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External barriers for including parents of preterm infants in a randomised clinical trial in the neonatal intensive care unit in Sweden: a descriptive study
Linköping Univ, Dept Hlth Med & Caring Sci, Linköping, Sweden.;Edith Cowan Univ, Sch Nursing & Midwifery, Joondalup, WA, Australia..ORCID iD: 0000-0002-3256-5407
Örebro Univ, Sch Hlth Sci, Örebro, Sweden.;Univ Hosp Örebro, Dept Pediat, Örebro, Sweden..
Linköping Univ, Dept Hlth Med & Caring Sci, Linköping, Sweden..
Uppsala University, Disciplinary Domain of Medicine and Pharmacy, Faculty of Medicine, Department of Women's and Children's Health, Research group (Dept. of women´s and children´s health), Perinatal, Neonatal and Pediatric Cardiology Research.ORCID iD: 0000-0001-5955-1278
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2020 (English)In: BMJ Open, E-ISSN 2044-6055, Vol. 10, no 12, article id e040991Article in journal (Refereed) Published
Abstract [en]

Objectives: Performing randomised controlled trials (RCTs) in neonatal intensive care is challenging in many ways. While restrictive inclusion criteria or busy study protocols are obvious barriers, external barriers leading to termination of a study are seldom discussed. The aim of this study was to describe barriers for inclusion of families in neonatal intensive care in an RCT aiming to evaluate the effects of continuous skin-to-skin contact on mood and sleep quality in parents of preterm infants, as well as the quality of parent-infant interaction and salivary cortisol concentrations at the time of discharge.

Design: A descriptive study.

Setting: Three out of seven tertiary neonatal intensive care units in Sweden participated in a two-arm RCT that was terminated because of low inclusion rate.

Participants: Before termination of the study, 11 out of 242 families assessed for eligibility were included for participation. Results The major barriers for inclusion in this RCT were external due to (1) lack of intensive care beds in the neonatal ward, causing medically stable infants to be transferred back to the referring hospital quicker than expected, (2) moving directly from the delivery room to a family room without passing an open bay intensive care room or (3) transferring from one neonatal ward to another with the same care level to increase availability of intensive care beds where needed. Other barriers were the inclusion criteria 'single-birth' and 'Swedish-speaking parent'.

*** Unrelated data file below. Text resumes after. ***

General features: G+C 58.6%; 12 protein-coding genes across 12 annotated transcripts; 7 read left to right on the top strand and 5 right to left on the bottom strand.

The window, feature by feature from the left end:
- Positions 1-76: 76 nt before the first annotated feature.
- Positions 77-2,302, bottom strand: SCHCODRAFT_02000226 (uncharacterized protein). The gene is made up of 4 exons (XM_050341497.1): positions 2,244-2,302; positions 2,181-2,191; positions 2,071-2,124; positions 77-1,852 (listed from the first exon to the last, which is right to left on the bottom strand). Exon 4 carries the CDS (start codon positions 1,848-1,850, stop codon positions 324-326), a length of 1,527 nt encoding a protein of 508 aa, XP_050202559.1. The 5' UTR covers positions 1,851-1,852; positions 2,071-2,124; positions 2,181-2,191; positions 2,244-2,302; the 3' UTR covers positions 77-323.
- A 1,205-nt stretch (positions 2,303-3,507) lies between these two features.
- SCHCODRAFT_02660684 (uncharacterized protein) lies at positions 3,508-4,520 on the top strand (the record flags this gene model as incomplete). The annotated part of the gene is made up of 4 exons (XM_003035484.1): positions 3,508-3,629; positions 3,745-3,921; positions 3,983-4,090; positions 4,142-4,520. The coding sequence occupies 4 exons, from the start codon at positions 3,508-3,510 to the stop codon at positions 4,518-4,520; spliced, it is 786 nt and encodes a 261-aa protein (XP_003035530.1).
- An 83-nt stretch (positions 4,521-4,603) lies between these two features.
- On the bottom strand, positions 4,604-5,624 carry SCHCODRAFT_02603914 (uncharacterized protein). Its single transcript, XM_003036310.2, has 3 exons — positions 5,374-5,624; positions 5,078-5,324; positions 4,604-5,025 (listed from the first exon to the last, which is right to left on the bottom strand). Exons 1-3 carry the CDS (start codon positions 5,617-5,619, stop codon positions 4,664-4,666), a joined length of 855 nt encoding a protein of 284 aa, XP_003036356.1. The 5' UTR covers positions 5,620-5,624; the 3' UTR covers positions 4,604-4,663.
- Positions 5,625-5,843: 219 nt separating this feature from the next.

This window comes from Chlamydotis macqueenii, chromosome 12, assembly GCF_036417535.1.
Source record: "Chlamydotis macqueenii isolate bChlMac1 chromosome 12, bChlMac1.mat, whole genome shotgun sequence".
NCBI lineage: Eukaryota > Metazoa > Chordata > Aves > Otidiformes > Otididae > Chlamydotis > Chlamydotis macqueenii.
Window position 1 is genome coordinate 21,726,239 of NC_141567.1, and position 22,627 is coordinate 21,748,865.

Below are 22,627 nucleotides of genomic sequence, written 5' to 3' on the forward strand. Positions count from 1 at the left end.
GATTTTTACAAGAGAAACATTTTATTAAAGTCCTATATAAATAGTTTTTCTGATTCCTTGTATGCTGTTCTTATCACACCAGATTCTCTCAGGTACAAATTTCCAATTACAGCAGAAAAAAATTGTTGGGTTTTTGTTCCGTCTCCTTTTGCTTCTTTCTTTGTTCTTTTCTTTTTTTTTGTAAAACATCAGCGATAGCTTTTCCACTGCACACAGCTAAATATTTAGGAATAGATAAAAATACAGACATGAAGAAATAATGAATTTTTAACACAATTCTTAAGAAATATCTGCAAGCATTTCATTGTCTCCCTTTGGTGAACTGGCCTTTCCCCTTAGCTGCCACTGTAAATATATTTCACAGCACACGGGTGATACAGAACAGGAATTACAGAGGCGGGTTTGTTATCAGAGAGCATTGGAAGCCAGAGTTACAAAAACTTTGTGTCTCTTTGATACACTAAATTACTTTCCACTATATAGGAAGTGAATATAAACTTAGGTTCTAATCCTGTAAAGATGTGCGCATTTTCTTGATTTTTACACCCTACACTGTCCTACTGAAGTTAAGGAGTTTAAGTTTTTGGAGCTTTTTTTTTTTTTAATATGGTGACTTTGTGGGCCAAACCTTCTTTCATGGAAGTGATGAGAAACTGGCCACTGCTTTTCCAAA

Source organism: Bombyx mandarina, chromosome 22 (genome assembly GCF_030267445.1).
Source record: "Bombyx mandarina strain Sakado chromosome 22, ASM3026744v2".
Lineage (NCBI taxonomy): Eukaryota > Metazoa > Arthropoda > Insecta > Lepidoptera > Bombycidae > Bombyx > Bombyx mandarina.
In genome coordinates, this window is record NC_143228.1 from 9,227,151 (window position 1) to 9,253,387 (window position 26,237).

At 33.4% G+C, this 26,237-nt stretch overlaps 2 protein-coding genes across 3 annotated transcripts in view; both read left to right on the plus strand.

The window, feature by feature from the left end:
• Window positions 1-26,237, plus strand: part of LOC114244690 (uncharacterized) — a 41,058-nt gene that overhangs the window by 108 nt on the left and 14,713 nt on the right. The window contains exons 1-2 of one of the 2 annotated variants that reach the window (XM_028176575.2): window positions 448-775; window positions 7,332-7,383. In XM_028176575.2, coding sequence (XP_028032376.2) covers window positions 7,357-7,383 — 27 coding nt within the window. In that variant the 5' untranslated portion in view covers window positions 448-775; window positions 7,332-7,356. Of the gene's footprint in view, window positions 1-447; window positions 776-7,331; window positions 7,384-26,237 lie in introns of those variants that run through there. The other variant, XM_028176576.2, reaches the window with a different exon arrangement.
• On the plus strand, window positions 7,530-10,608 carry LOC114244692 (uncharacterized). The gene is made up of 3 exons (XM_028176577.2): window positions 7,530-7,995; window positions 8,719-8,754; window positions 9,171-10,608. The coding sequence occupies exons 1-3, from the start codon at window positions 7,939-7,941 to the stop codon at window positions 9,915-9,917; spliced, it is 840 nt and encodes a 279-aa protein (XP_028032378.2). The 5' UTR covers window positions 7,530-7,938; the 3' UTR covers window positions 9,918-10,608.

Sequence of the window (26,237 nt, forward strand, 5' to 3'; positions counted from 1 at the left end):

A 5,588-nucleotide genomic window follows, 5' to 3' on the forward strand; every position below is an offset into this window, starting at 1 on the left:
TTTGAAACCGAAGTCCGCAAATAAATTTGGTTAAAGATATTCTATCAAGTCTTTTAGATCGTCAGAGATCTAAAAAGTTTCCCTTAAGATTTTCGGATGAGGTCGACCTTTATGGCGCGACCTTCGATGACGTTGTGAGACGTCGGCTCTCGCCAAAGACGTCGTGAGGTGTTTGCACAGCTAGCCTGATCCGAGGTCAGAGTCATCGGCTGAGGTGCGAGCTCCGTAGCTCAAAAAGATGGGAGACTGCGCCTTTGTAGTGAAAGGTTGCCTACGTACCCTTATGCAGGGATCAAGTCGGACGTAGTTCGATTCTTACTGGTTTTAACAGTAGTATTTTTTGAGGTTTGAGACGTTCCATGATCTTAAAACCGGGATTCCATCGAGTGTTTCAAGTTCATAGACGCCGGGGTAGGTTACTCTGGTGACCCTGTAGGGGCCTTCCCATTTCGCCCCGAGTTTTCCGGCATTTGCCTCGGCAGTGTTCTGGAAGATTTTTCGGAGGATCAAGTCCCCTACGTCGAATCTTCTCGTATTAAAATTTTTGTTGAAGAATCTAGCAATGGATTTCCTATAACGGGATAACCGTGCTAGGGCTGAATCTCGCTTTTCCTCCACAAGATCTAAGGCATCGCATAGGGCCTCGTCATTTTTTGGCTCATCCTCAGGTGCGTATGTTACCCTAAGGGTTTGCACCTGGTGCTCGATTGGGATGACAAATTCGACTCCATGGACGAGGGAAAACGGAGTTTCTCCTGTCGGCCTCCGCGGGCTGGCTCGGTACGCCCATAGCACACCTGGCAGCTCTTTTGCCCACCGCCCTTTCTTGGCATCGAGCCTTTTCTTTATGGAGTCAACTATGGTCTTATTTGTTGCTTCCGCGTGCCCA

Conclusions: The major barriers for including participants were external constituted by transferals between neonatal wards and cities due to lack of intensive care beds. This is a multifactorial issue related to organisational structures. However, since this affects the possibilities to perform research this study highlights some suggestions to consider when planning prospective intervention studies within a neonatal setting.

Place, publisher, year, edition, pages
BMJ PUBLISHING GROUP , 2020. Vol. 10, no 12, article id e040991
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Nursing Pediatrics
Identifiers
URN: urn:nbn:se:uu:diva-431847DOI: 10.1136/bmjopen-2020-040991ISI: 000600203000018PubMedID: 33277288OAI: oai:DiVA.org:uu-431847DiVA, id: diva2:1519154
Funder
Medical Research Council of Southeast Sweden (FORSS), FORSS -661721Available from: 2021-01-18 Created: 2021-01-18 Last updated: 2023-08-28Bibliographically approved

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Thernström Blomqvist, Ylva

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